Thank you ASAF SINAI and Alan Brinton for the information and suggestions. Yamahas are more readily available for me than Suzukis, but I’m not sold on them yet. (Do you know if customs will add a charge if I buy from Japan?) The Yamaha P32-D (blue) on US Amazon looks childish to me, but if the sound and play is okay, then that’s not a big issue. I’m not sure what is meant by a “darker sound” for the Suzuki A-34C, but it intrigues me, although I have not found any videos of it being played. I found some mention of Yamahas having trouble with keys giving out after being used and one needing to either let the instrument rest before they will work again or having to open it up and fix the gaps. I’ve also come across mentions that Suzukis can have trouble with even key responsiveness (i.e., lower note keys not being as responsive to the same amount of air as higher note ones). And I’ve seen references to no melodica arriving in tune. So, quality issues seem to be problems with both companies, which has me concerned about buying any model. I think I’ve ruled out the Suzuki M-37 Pro as a video I came across had it sounding loud and “harsh”. And a 44-key instrument is just too big. What is meant by a darker sound for the Suzuki A-34C? Are all of these alto models? Is cleaning the split valve/draining the instrument easier on Suzukis or Yamahas? Are models with the same number of keys from both companies of comparable size and weight and do they play about the same? (I know I’ve played some pianos where it took more pressure to get a sound out of the keys than others and some where keys were slower to rise back up than on others. That could have been related to age and not who made them.) How often do they need to be tuned and since I can’t do that myself where, in general, might I look to find someone who could (the nearest music stores within 2 hours of us focus on guitars and other stringed instruments, so I’m not sure if they could recommend someone or not) and about how much might it cost to pay someone to tune a melodica? Thank you for any additional help you might be able to offer. I can easily get lost in details and minutia and hope I’m not asking too many questions, but I think I might be done asking at this point. I guess it comes down to instrument quality out of the box, sound, ease of playing and cleaning, longevity, and the cost of upkeep.October 27, 2016 at 4:01 pm #7767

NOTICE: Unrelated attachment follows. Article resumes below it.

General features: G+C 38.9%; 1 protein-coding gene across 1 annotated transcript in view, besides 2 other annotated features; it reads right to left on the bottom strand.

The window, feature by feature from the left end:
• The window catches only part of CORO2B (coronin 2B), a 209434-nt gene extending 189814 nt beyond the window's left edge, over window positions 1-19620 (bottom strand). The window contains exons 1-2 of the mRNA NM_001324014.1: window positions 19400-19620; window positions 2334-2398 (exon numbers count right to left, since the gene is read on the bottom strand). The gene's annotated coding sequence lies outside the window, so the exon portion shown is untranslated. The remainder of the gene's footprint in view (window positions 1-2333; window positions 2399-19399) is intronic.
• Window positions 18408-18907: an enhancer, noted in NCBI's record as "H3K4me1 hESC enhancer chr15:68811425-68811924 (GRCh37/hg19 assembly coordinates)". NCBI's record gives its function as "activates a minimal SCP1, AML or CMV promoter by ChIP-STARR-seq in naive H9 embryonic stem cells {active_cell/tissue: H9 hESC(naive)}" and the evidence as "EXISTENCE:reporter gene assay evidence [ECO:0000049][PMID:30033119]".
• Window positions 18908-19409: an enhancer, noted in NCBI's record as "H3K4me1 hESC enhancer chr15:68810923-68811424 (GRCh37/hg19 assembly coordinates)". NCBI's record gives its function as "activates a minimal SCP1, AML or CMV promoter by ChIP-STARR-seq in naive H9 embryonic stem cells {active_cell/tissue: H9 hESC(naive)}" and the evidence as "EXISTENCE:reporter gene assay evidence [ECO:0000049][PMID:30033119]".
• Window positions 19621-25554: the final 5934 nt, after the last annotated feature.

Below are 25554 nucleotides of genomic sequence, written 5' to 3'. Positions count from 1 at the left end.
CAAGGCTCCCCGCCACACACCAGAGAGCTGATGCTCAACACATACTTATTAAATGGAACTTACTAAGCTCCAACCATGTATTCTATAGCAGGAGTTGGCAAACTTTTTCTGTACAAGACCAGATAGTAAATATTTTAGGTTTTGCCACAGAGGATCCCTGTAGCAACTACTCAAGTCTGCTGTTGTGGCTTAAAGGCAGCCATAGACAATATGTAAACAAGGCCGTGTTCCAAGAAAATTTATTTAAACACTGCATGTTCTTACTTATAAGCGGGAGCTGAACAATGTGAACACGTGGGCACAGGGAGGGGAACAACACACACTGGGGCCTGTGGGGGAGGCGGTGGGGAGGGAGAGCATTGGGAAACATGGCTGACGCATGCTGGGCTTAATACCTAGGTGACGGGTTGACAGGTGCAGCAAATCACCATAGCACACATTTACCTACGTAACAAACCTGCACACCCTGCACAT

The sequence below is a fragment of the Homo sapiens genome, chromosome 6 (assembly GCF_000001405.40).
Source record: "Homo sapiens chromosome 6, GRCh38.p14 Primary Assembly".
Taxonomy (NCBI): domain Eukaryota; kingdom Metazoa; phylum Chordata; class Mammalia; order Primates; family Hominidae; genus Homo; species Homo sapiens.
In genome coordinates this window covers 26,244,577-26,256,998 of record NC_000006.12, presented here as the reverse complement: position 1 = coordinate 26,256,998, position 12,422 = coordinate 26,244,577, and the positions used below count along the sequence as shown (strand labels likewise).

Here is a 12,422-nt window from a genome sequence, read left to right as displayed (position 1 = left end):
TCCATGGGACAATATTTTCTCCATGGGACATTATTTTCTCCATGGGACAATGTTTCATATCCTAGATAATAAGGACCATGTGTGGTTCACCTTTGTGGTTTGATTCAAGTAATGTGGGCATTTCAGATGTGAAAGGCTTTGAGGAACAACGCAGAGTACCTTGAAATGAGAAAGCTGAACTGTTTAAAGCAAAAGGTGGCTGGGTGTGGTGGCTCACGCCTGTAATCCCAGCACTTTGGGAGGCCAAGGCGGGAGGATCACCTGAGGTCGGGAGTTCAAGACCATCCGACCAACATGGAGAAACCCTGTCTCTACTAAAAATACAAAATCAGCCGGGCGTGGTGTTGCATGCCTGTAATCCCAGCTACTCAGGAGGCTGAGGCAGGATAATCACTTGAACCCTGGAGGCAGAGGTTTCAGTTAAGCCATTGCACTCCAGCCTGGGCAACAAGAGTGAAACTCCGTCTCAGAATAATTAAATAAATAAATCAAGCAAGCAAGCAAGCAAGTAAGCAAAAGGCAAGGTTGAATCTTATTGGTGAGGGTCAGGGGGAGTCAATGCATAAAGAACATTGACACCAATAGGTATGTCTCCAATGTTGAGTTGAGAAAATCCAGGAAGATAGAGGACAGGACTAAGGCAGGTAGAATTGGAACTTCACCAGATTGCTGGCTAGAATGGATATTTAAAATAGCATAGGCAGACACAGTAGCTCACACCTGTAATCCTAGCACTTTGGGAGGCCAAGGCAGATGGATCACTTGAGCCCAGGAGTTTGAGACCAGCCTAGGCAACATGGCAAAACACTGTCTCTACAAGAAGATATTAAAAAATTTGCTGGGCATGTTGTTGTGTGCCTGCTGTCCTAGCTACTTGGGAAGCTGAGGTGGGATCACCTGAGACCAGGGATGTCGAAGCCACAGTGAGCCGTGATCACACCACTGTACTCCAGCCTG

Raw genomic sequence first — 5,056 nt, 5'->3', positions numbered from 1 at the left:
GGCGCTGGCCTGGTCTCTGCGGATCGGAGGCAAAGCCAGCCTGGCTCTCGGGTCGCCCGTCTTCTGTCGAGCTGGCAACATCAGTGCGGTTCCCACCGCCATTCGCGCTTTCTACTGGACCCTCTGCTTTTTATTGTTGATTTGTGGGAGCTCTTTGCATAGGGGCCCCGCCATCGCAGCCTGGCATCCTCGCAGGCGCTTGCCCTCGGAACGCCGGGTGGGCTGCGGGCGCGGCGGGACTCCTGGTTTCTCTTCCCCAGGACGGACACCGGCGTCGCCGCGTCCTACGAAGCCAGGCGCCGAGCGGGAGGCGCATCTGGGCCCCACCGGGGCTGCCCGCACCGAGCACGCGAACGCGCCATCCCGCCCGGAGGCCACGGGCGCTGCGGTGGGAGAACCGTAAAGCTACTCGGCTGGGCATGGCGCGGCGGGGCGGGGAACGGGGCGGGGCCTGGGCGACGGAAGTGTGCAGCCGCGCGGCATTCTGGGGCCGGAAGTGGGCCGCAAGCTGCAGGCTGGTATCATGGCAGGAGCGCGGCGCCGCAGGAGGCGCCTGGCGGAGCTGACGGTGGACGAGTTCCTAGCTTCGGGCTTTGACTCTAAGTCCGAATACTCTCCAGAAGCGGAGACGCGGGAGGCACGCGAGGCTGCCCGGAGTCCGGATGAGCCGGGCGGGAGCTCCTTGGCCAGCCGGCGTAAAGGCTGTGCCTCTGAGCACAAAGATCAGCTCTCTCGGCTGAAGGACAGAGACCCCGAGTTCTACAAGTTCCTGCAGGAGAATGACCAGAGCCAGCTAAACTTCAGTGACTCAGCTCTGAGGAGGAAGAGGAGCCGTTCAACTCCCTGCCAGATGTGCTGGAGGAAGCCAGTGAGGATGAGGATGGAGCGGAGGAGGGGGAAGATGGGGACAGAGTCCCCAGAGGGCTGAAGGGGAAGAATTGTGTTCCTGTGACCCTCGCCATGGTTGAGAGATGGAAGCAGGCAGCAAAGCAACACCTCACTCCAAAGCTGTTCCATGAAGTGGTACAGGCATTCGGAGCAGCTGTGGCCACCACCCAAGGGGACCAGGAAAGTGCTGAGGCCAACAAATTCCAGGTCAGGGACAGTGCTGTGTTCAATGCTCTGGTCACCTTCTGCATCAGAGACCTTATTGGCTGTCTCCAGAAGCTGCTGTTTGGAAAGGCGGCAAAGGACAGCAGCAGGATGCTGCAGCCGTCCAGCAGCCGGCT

I would say you are over-thinking this, Alan. I won’t try to answer all your questions at the moment, but I will offer a few comments.
First, I own all the current Yamaha and metal tray Suzuki models, have played them, taken them apart, tuned them and done reed gapping. Quality control is excellent on these instruments, and none of them arrived noticeably out of tune. They also all hold their tune reasonably well. If you are fastidious about their tuning and never having a reed stick, you need to learn how to tune and adjust the occasional reed. It’s hard to find a professional melodica tuner or repair person and too expensive. The keys play smoothly and evenly on all these models.
Second, It’s hard to go wrong with any of these models. My guess is that you will be pleased with whichever you choose. Furthermore, if you become a melodica enthusiast, you will probably want to own more than one. Each model has its charms, and it’s a lot of fun to switch between playing different ones. It’s like having several different motorcycles.
Third, supposing that you pay $100 U.S., it’s small investment for something that will significantly enrich your musical experience, which even a $30 melodica will do.
Fourth, what a melodica sounds like in a video or audio recording is highly misleading. Any melodica being played by Jon Batiste will have you thinking “I want to get one of those.” The sound may be processed, and so on.